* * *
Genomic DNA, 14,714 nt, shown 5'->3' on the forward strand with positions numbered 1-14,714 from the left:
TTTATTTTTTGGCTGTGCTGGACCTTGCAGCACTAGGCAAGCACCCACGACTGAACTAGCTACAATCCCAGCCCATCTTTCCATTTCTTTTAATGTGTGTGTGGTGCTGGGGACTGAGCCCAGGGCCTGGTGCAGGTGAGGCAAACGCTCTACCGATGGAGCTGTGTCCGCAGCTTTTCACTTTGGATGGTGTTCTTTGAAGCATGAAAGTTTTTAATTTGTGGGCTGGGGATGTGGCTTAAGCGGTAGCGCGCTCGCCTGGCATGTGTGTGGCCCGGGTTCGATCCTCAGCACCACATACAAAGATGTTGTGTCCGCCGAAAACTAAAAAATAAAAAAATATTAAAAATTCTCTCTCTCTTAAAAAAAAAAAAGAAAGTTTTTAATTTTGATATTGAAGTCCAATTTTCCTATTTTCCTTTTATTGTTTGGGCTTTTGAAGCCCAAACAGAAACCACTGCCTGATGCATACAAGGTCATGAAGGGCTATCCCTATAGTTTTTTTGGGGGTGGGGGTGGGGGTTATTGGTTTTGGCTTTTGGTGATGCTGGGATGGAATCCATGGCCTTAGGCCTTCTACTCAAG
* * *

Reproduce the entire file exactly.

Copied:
Genomic DNA, 14,714 nt, shown 5'->3' on the forward strand with positions numbered 1-14,714 from the left:
TTTATTTTTTGGCTGTGCTGGACCTTGCAGCACTAGGCAAGCACCCACGACTGAACTAGCTACAATCCCAGCCCATCTTTCCATTTCTTTTAATGTGTGTGTGGTGCTGGGGACTGAGCCCAGGGCCTGGTGCAGGTGAGGCAAACGCTCTACCGATGGAGCTGTGTCCGCAGCTTTTCACTTTGGATGGTGTTCTTTGAAGCATGAAAGTTTTTAATTTGTGGGCTGGGGATGTGGCTTAAGCGGTAGCGCGCTCGCCTGGCATGTGTGTGGCCCGGGTTCGATCCTCAGCACCACATACAAAGATGTTGTGTCCGCCGAAAACTAAAAAATAAAAAAATATTAAAAATTCTCTCTCTCTTAAAAAAAAAAAAGAAAGTTTTTAATTTTGATATTGAAGTCCAATTTTCCTATTTTCCTTTTATTGTTTGGGCTTTTGAAGCCCAAACAGAAACCACTGCCTGATGCATACAAGGTCATGAAGGGCTATCCCTATAGTTTTTTTGGGGGTGGGGGTGGGGGTTATTGGTTTTGGCTTTTGGTGATGCTGGGATGGAATCCATGGCCTTAGGCCTTCTACTCAAG